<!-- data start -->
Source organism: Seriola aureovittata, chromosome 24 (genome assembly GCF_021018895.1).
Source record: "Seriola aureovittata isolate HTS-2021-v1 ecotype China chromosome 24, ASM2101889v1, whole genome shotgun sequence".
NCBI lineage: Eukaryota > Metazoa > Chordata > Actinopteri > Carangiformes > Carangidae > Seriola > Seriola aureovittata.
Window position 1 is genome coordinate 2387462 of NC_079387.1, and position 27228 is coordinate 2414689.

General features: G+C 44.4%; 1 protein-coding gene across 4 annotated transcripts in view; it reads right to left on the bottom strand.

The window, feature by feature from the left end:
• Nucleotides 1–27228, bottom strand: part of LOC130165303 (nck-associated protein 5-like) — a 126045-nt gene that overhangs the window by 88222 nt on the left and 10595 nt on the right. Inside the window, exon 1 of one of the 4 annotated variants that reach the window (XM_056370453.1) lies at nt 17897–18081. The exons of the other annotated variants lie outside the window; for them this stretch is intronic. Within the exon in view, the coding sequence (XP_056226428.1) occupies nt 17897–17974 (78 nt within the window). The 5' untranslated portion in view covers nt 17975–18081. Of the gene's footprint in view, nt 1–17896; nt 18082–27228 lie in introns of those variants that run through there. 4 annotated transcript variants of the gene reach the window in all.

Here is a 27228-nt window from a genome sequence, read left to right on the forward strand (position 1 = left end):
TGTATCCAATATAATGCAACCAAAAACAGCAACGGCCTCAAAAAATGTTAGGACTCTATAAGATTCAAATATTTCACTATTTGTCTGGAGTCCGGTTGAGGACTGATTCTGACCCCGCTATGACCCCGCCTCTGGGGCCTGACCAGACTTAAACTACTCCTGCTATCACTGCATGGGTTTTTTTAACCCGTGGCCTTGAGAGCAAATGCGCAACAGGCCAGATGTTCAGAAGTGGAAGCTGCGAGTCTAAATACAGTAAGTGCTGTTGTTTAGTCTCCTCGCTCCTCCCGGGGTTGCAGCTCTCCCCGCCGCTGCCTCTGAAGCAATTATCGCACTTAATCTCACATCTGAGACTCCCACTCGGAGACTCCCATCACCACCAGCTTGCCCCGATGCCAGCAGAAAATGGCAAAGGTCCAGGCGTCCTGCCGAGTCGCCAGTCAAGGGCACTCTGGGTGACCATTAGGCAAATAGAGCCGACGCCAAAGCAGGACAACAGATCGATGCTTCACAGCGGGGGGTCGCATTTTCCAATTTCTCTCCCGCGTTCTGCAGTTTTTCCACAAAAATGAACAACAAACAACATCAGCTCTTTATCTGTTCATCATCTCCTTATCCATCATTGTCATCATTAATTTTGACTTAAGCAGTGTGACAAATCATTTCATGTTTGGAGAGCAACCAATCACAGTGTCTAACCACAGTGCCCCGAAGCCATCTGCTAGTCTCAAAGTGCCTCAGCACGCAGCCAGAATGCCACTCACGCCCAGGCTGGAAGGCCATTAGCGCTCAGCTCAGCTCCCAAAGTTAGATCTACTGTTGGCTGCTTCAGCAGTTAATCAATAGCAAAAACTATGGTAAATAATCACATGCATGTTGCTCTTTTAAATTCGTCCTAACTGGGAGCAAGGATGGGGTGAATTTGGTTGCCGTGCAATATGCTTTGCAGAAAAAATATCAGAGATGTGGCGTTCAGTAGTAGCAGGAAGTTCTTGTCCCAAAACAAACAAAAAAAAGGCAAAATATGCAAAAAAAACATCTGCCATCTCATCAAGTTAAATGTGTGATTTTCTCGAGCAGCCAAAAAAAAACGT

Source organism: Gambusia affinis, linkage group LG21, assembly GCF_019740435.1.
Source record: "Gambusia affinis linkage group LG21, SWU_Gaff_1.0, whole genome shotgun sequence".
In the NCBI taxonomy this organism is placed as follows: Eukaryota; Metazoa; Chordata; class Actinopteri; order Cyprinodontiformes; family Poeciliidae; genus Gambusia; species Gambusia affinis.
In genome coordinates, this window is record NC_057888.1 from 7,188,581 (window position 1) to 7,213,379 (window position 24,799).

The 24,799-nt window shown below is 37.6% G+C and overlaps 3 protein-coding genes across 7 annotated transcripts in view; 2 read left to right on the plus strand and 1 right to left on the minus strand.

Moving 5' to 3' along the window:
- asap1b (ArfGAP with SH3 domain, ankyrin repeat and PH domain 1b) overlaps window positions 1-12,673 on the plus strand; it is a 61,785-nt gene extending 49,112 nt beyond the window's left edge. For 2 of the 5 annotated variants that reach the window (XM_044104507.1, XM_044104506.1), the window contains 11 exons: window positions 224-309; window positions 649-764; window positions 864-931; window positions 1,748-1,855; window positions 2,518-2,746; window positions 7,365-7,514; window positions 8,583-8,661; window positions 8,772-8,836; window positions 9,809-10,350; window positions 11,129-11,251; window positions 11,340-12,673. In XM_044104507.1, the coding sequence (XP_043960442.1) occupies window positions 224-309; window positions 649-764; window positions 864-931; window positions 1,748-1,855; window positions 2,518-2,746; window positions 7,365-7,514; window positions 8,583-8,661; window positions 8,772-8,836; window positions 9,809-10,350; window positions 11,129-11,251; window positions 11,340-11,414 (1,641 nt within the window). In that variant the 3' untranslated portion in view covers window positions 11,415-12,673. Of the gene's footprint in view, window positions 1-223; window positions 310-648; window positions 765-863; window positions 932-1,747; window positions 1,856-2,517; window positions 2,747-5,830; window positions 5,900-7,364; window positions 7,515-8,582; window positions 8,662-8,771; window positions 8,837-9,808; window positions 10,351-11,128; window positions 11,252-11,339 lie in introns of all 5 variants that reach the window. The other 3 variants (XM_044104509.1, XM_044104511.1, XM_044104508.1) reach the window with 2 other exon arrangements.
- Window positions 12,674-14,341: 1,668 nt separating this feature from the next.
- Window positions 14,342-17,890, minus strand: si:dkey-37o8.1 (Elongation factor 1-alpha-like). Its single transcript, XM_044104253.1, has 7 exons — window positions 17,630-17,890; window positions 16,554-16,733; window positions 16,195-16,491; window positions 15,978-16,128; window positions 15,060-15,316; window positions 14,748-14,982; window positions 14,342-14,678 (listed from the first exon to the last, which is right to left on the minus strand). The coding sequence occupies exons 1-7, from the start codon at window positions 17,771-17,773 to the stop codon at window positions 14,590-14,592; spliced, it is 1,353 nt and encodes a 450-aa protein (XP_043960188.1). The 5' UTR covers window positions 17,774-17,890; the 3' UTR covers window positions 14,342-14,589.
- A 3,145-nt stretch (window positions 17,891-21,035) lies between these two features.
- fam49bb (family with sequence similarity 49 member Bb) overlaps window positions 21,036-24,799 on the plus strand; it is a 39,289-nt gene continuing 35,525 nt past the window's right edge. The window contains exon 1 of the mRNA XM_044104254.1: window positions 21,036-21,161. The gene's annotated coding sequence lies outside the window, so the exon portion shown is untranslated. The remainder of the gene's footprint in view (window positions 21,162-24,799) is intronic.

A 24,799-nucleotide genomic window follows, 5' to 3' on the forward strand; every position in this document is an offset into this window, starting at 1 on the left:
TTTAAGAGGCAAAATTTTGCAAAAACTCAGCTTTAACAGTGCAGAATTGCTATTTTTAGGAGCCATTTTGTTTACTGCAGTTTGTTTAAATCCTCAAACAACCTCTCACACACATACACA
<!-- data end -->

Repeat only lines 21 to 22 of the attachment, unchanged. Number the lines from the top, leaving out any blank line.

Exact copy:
A 24,799-nucleotide genomic window follows, 5' to 3' on the forward strand; every position in this document is an offset into this window, starting at 1 on the left:
TTTAAGAGGCAAAATTTTGCAAAAACTCAGCTTTAACAGTGCAGAATTGCTATTTTTAGGAGCCATTTTGTTTACTGCAGTTTGTTTAAATCCTCAAACAACCTCTCACACACATACACA